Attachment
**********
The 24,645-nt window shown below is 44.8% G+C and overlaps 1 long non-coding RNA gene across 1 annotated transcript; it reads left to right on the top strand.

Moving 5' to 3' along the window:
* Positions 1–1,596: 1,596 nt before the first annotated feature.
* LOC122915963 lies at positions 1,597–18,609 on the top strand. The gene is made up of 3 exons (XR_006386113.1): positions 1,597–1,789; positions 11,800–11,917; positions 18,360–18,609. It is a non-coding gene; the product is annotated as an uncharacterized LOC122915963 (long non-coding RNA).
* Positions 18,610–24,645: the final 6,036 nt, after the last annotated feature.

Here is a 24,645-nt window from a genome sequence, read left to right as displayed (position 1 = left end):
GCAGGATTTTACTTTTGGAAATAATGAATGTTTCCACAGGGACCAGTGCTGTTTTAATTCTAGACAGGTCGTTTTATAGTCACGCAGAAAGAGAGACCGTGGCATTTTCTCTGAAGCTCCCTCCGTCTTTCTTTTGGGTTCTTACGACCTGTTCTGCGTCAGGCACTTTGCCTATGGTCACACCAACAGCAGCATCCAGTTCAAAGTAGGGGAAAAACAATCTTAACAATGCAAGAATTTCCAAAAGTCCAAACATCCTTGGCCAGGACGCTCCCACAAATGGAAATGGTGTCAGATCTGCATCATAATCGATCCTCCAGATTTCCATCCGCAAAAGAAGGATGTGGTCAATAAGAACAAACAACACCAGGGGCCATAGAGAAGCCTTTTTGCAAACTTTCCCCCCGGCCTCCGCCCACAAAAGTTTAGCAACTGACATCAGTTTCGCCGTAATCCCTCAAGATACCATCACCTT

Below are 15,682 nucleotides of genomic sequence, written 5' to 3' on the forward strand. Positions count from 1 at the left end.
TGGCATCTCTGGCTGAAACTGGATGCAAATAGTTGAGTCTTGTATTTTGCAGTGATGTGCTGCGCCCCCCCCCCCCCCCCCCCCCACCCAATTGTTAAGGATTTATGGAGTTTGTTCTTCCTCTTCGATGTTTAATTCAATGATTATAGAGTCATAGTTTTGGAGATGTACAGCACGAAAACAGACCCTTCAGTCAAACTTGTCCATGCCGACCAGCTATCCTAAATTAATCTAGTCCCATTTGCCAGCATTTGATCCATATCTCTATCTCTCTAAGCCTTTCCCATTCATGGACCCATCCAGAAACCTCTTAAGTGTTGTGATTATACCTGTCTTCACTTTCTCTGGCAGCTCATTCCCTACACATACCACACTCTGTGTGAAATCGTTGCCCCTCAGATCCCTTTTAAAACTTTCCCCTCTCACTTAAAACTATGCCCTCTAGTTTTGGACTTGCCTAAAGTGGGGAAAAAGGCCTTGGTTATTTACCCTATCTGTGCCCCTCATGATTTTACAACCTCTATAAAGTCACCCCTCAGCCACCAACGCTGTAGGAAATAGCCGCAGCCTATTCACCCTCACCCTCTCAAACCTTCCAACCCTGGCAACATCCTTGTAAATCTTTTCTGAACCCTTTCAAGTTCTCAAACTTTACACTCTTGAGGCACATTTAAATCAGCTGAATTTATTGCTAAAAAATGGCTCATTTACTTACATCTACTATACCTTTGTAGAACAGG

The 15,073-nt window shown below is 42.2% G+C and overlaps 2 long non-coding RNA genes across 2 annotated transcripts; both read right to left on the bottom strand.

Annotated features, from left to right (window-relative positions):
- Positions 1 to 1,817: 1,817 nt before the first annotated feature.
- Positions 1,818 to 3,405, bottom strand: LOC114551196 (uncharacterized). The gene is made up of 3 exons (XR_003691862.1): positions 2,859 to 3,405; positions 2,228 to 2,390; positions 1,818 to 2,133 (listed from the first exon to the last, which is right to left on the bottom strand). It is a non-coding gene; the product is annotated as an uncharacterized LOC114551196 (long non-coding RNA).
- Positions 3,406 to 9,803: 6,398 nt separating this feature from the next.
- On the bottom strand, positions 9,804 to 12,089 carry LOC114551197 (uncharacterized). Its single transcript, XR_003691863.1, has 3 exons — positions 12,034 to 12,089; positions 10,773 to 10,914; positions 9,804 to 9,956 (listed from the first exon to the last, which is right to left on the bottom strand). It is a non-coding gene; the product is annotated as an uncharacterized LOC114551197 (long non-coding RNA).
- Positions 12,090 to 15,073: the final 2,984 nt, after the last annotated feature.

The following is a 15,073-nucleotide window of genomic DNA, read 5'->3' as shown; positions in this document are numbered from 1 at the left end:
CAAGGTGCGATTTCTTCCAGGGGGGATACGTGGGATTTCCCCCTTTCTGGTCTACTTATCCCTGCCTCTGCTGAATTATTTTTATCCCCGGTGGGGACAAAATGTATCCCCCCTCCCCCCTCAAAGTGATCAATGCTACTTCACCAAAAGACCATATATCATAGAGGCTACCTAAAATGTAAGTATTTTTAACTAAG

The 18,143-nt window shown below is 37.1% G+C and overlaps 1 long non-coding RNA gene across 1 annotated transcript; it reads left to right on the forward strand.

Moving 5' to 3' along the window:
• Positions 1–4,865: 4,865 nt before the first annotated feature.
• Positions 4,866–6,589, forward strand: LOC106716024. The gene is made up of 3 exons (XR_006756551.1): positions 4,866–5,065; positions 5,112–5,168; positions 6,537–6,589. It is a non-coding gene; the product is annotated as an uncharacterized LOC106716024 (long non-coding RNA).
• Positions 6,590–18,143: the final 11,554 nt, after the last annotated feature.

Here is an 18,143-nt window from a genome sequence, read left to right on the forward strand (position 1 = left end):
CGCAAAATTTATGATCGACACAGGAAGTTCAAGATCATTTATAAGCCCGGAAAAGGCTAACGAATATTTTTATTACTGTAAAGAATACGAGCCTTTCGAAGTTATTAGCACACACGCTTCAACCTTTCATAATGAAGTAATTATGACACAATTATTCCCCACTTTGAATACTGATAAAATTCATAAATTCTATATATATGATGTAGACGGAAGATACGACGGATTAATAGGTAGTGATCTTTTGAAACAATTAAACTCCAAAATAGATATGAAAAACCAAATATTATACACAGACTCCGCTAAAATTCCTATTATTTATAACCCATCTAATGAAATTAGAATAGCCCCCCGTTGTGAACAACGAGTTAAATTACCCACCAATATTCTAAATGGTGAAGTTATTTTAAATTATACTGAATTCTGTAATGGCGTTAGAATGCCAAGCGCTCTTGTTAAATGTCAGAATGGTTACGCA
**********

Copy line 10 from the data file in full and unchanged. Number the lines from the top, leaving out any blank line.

The 15,073-nt window shown below is 42.2% G+C and overlaps 2 long non-coding RNA genes across 2 annotated transcripts; both read right to left on the bottom strand.